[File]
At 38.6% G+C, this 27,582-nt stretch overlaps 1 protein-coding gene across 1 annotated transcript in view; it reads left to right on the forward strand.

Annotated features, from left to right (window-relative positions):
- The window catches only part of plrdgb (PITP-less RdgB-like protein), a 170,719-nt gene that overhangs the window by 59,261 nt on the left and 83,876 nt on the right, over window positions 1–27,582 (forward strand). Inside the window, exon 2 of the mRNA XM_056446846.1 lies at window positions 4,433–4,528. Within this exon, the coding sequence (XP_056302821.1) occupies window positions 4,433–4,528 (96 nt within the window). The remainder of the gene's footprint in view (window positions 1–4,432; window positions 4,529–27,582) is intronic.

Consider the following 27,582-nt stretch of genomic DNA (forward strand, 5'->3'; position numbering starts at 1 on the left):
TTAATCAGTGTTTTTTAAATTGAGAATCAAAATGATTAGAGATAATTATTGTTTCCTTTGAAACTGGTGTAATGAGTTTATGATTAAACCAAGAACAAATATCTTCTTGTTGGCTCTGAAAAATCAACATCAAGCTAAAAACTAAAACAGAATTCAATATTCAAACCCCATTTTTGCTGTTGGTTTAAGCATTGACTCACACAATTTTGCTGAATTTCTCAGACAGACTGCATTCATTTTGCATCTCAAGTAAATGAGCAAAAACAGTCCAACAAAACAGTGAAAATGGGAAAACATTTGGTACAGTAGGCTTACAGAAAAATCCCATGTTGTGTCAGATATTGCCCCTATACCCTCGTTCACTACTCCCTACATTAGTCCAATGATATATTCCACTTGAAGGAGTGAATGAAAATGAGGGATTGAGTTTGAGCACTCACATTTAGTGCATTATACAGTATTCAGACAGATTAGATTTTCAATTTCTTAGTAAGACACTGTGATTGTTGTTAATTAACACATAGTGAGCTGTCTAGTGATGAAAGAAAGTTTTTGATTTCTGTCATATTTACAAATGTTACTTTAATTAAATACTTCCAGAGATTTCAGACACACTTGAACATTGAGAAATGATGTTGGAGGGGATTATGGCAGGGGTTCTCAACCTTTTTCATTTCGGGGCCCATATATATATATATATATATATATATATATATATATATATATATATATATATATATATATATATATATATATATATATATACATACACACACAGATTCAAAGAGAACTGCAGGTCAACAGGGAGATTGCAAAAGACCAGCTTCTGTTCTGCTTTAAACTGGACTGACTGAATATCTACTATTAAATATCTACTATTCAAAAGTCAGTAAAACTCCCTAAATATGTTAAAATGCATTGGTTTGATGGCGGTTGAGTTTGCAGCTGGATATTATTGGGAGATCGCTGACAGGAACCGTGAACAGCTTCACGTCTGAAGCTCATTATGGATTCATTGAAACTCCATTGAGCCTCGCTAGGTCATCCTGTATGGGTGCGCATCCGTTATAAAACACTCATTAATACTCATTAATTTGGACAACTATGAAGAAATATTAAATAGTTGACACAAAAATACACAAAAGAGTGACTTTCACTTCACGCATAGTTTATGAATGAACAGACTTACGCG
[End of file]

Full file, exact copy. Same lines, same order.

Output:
At 38.6% G+C, this 27,582-nt stretch overlaps 1 protein-coding gene across 1 annotated transcript in view; it reads left to right on the forward strand.

Annotated features, from left to right (window-relative positions):
- The window catches only part of plrdgb (PITP-less RdgB-like protein), a 170,719-nt gene that overhangs the window by 59,261 nt on the left and 83,876 nt on the right, over window positions 1–27,582 (forward strand). Inside the window, exon 2 of the mRNA XM_056446846.1 lies at window positions 4,433–4,528. Within this exon, the coding sequence (XP_056302821.1) occupies window positions 4,433–4,528 (96 nt within the window). The remainder of the gene's footprint in view (window positions 1–4,432; window positions 4,529–27,582) is intronic.

Consider the following 27,582-nt stretch of genomic DNA (forward strand, 5'->3'; position numbering starts at 1 on the left):
TTAATCAGTGTTTTTTAAATTGAGAATCAAAATGATTAGAGATAATTATTGTTTCCTTTGAAACTGGTGTAATGAGTTTATGATTAAACCAAGAACAAATATCTTCTTGTTGGCTCTGAAAAATCAACATCAAGCTAAAAACTAAAACAGAATTCAATATTCAAACCCCATTTTTGCTGTTGGTTTAAGCATTGACTCACACAATTTTGCTGAATTTCTCAGACAGACTGCATTCATTTTGCATCTCAAGTAAATGAGCAAAAACAGTCCAACAAAACAGTGAAAATGGGAAAACATTTGGTACAGTAGGCTTACAGAAAAATCCCATGTTGTGTCAGATATTGCCCCTATACCCTCGTTCACTACTCCCTACATTAGTCCAATGATATATTCCACTTGAAGGAGTGAATGAAAATGAGGGATTGAGTTTGAGCACTCACATTTAGTGCATTATACAGTATTCAGACAGATTAGATTTTCAATTTCTTAGTAAGACACTGTGATTGTTGTTAATTAACACATAGTGAGCTGTCTAGTGATGAAAGAAAGTTTTTGATTTCTGTCATATTTACAAATGTTACTTTAATTAAATACTTCCAGAGATTTCAGACACACTTGAACATTGAGAAATGATGTTGGAGGGGATTATGGCAGGGGTTCTCAACCTTTTTCATTTCGGGGCCCATATATATATATATATATATATATATATATATATATATATATATATATATATATATATATATATATATATATATATATATACATACACACACAGATTCAAAGAGAACTGCAGGTCAACAGGGAGATTGCAAAAGACCAGCTTCTGTTCTGCTTTAAACTGGACTGACTGAATATCTACTATTAAATATCTACTATTCAAAAGTCAGTAAAACTCCCTAAATATGTTAAAATGCATTGGTTTGATGGCGGTTGAGTTTGCAGCTGGATATTATTGGGAGATCGCTGACAGGAACCGTGAACAGCTTCACGTCTGAAGCTCATTATGGATTCATTGAAACTCCATTGAGCCTCGCTAGGTCATCCTGTATGGGTGCGCATCCGTTATAAAACACTCATTAATACTCATTAATTTGGACAACTATGAAGAAATATTAAATAGTTGACACAAAAATACACAAAAGAGTGACTTTCACTTCACGCATAGTTTATGAATGAACAGACTTACGCG